THE French are famously talkative, but any conversation at table pauses for the arrival of a gigot de sept heures, or seven-hour leg of lamb. Once tasted, never forgotten, the lamb is poached just below a simmer until it is falling off the bone, the meat tender enough to cut with a spoon (another name for it is gigot a la cuillere, or spoon). Mounds of colorful carrots, leeks and turnips border the giant platter, distracting the eye. Over all wafts the aroma of garlic from the dozen or more cloves cooked in with the meat and vegetables.
Here is the one-pot meal par excellence, a splendid roast on the bone surrounded by the appropriate trimmings of root and green vegetables, moistened with broth.
On a chilly winter afternoon, the aroma of slow-cooked lamb pervades the house, a warm welcome for guests and family. Children love seven-hour leg of lamb as much as Grandma does.
Where you find flocks of sheep in France, you find gigot de sept heures, and I came across several versions recently when researching a book on country cooking. Sheep are remarkable animals, far more hardy and versatile than cows.
The meat takes on the flavors of their pastures; in lamb from Languedoc and Provence for example, you'll find nuances of the wild Mediterranean herbs such as fennel, thyme and oregano that carpet mountains from the Pyrenees to the Alps. Farther north, meat from sheep that have nibbled the grassy salt marshes of Normandy and the Atlantic coast is prized for its piquant tang of the sea.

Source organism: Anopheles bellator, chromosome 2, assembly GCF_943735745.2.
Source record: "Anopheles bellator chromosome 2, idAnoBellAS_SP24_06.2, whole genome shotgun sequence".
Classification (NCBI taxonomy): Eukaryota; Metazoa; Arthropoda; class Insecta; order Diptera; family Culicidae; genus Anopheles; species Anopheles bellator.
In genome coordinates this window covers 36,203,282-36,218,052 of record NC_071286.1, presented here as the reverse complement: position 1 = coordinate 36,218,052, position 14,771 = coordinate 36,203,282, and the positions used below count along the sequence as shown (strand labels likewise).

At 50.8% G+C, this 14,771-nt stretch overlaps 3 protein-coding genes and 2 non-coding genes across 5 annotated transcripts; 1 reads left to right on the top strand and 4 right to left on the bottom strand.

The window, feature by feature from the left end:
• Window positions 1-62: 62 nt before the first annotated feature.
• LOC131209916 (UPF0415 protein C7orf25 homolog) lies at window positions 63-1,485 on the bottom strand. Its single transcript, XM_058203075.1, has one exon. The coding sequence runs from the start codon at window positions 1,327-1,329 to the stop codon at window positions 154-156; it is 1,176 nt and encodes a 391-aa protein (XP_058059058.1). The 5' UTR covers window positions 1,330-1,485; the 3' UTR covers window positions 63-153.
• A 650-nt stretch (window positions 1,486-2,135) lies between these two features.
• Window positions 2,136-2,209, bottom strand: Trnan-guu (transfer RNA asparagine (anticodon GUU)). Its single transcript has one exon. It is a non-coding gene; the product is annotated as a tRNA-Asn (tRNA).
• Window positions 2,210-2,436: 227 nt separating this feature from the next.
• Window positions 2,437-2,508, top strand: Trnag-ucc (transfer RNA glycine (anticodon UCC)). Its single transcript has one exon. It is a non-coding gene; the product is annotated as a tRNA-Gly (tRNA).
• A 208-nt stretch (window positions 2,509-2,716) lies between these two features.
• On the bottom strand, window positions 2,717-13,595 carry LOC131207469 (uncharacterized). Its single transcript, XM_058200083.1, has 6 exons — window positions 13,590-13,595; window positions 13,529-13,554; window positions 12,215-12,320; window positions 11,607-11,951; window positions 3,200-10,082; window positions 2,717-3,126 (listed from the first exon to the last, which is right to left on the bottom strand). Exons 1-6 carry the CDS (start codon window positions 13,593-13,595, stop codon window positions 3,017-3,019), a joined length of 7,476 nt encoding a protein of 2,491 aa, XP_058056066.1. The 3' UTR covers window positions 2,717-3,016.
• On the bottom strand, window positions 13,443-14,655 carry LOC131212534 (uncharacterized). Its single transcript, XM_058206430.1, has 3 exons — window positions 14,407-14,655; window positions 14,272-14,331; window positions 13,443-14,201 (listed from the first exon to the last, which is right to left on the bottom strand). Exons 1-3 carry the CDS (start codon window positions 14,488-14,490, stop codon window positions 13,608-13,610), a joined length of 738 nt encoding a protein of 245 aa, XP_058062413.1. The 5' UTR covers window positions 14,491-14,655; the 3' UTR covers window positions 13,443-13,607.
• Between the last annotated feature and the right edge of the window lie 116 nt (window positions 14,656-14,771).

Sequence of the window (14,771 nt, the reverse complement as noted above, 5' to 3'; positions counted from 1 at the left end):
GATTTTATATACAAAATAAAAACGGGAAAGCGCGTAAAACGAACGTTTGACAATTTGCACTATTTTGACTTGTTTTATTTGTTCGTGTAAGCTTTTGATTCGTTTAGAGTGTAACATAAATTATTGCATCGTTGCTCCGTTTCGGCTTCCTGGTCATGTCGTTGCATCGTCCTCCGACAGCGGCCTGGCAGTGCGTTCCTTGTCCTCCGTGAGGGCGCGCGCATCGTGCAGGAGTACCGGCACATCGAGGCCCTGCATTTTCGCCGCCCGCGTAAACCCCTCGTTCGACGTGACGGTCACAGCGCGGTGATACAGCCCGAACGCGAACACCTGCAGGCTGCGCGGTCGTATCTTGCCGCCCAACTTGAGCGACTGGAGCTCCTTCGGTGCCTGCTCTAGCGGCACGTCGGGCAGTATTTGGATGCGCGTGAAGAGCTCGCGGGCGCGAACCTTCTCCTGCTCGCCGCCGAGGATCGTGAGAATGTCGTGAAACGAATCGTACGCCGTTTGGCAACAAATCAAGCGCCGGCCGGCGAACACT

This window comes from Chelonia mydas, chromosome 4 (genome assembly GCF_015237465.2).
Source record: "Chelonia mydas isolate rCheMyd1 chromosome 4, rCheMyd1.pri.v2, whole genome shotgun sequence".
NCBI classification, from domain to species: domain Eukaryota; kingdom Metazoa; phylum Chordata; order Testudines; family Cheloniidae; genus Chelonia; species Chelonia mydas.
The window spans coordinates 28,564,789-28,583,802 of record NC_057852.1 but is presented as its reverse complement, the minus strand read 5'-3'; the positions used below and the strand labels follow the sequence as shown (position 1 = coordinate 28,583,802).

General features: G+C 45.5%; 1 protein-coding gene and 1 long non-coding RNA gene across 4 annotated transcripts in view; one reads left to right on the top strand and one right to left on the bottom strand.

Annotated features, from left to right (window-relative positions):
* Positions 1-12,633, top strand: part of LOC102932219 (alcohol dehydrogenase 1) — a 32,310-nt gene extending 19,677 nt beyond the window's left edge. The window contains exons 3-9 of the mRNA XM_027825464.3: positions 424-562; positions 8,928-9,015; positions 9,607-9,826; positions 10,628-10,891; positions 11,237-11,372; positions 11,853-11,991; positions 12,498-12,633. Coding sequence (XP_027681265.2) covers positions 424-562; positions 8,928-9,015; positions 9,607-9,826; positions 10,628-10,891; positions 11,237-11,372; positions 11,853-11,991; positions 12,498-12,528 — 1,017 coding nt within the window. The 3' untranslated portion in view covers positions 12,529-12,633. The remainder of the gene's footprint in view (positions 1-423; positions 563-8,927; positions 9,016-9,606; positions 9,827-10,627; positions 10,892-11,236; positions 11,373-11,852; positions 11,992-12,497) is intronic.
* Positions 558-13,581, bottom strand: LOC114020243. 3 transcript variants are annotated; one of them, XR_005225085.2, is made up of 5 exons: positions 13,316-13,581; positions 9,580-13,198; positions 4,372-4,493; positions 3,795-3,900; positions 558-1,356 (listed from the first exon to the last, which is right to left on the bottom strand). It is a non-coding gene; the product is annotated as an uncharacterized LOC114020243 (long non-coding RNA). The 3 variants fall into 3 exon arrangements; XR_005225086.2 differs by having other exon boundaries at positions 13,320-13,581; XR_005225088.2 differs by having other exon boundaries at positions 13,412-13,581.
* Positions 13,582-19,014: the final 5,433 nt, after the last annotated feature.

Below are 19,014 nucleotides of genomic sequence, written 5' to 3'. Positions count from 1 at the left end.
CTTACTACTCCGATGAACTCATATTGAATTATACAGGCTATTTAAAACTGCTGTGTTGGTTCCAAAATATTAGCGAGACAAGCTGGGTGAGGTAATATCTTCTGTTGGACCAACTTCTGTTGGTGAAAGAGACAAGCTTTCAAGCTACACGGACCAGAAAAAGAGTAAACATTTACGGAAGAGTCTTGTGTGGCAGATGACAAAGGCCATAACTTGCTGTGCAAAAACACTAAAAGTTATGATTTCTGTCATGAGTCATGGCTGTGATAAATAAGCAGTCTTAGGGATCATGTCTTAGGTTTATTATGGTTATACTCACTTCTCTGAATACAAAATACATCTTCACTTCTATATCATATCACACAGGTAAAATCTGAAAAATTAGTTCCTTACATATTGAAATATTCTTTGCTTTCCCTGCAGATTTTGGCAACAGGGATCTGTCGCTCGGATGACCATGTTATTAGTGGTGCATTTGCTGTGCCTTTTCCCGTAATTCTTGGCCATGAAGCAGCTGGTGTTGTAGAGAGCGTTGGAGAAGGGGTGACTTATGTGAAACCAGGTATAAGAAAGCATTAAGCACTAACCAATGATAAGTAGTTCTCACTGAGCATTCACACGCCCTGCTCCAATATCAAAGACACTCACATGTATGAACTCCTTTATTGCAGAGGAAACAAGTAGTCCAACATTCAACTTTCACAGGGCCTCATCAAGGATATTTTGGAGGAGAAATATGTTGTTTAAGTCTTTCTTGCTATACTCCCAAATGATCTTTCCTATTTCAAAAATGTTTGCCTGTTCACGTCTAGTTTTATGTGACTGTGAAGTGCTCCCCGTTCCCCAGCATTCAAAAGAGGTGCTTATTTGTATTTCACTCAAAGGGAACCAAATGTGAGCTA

No matter where the lamb has been raised, garlic is its natural partner. In seven-hour leg of lamb, two or three heads are not excessive because the aggressive flavor of fresh garlic mellows to fragrance during the long cooking.
The classic version hailing from Languedoc includes onion, carrot and turnip (which has an affinity for lamb). To make it, first trim the meat, leaving a little fat for richness, then tie it firmly with kitchen string so it forms a compact bundle on the bone and will hold together as it cooks. Poach it simply in water with a bundle of herbs and a bit of salt for several hours.
Note that I say poach. Never, never let the meat boil or it will turn tough and stringy. Vegetables, added as the cooking progresses, may take longer than you expect, two hours or more, to be fork-tender.